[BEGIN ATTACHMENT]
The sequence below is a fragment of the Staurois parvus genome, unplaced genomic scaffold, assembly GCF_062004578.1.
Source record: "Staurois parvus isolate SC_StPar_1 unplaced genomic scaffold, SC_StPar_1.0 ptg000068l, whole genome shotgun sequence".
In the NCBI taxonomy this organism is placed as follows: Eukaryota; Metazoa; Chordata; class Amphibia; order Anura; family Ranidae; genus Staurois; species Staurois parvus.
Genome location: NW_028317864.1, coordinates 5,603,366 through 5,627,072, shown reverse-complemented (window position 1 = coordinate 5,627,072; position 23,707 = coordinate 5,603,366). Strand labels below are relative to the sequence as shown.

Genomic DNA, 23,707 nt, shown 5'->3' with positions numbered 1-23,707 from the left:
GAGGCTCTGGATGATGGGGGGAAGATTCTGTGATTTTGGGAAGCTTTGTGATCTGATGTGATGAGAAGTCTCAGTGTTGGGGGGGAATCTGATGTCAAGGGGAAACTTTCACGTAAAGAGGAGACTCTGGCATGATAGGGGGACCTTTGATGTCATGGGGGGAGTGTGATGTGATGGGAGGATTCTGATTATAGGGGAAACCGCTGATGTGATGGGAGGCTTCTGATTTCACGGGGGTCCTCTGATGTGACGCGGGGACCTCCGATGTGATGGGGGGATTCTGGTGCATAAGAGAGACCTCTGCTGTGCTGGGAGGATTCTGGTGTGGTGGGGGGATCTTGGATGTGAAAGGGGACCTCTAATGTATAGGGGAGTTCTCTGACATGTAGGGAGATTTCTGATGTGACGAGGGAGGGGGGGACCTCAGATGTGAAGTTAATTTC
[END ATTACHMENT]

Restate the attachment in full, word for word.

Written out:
The sequence below is a fragment of the Staurois parvus genome, unplaced genomic scaffold, assembly GCF_062004578.1.
Source record: "Staurois parvus isolate SC_StPar_1 unplaced genomic scaffold, SC_StPar_1.0 ptg000068l, whole genome shotgun sequence".
In the NCBI taxonomy this organism is placed as follows: Eukaryota; Metazoa; Chordata; class Amphibia; order Anura; family Ranidae; genus Staurois; species Staurois parvus.
Genome location: NW_028317864.1, coordinates 5,603,366 through 5,627,072, shown reverse-complemented (window position 1 = coordinate 5,627,072; position 23,707 = coordinate 5,603,366). Strand labels below are relative to the sequence as shown.

Genomic DNA, 23,707 nt, shown 5'->3' with positions numbered 1-23,707 from the left:
GAGGCTCTGGATGATGGGGGGAAGATTCTGTGATTTTGGGAAGCTTTGTGATCTGATGTGATGAGAAGTCTCAGTGTTGGGGGGGAATCTGATGTCAAGGGGAAACTTTCACGTAAAGAGGAGACTCTGGCATGATAGGGGGACCTTTGATGTCATGGGGGGAGTGTGATGTGATGGGAGGATTCTGATTATAGGGGAAACCGCTGATGTGATGGGAGGCTTCTGATTTCACGGGGGTCCTCTGATGTGACGCGGGGACCTCCGATGTGATGGGGGGATTCTGGTGCATAAGAGAGACCTCTGCTGTGCTGGGAGGATTCTGGTGTGGTGGGGGGATCTTGGATGTGAAAGGGGACCTCTAATGTATAGGGGAGTTCTCTGACATGTAGGGAGATTTCTGATGTGACGAGGGAGGGGGGGACCTCAGATGTGAAGTTAATTTC